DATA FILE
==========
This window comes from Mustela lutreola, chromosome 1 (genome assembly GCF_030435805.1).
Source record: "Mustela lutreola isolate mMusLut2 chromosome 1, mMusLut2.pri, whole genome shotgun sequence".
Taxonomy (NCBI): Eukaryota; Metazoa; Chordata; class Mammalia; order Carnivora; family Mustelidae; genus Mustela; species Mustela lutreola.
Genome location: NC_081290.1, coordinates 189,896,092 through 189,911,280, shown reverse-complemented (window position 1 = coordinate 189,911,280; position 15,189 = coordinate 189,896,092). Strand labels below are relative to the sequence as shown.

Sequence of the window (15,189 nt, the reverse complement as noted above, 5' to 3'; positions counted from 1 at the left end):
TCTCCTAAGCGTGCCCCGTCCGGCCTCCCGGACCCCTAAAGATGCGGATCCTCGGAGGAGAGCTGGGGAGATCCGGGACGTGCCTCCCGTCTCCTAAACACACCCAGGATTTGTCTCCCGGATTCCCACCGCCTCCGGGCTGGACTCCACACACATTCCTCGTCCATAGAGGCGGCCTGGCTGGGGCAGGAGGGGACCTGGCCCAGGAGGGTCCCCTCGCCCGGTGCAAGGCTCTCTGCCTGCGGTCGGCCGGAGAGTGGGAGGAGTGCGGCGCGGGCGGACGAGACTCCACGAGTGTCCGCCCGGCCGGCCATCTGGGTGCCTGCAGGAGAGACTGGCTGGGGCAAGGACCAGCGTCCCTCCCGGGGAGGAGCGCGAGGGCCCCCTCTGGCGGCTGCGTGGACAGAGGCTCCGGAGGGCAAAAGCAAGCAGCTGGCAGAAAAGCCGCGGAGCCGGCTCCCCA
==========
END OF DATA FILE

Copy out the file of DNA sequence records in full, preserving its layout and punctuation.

This window comes from Mustela lutreola, chromosome 1 (genome assembly GCF_030435805.1).
Source record: "Mustela lutreola isolate mMusLut2 chromosome 1, mMusLut2.pri, whole genome shotgun sequence".
Taxonomy (NCBI): Eukaryota; Metazoa; Chordata; class Mammalia; order Carnivora; family Mustelidae; genus Mustela; species Mustela lutreola.
Genome location: NC_081290.1, coordinates 189,896,092 through 189,911,280, shown reverse-complemented (window position 1 = coordinate 189,911,280; position 15,189 = coordinate 189,896,092). Strand labels below are relative to the sequence as shown.

Sequence of the window (15,189 nt, the reverse complement as noted above, 5' to 3'; positions counted from 1 at the left end):
TCTCCTAAGCGTGCCCCGTCCGGCCTCCCGGACCCCTAAAGATGCGGATCCTCGGAGGAGAGCTGGGGAGATCCGGGACGTGCCTCCCGTCTCCTAAACACACCCAGGATTTGTCTCCCGGATTCCCACCGCCTCCGGGCTGGACTCCACACACATTCCTCGTCCATAGAGGCGGCCTGGCTGGGGCAGGAGGGGACCTGGCCCAGGAGGGTCCCCTCGCCCGGTGCAAGGCTCTCTGCCTGCGGTCGGCCGGAGAGTGGGAGGAGTGCGGCGCGGGCGGACGAGACTCCACGAGTGTCCGCCCGGCCGGCCATCTGGGTGCCTGCAGGAGAGACTGGCTGGGGCAAGGACCAGCGTCCCTCCCGGGGAGGAGCGCGAGGGCCCCCTCTGGCGGCTGCGTGGACAGAGGCTCCGGAGGGCAAAAGCAAGCAGCTGGCAGAAAAGCCGCGGAGCCGGCTCCCCA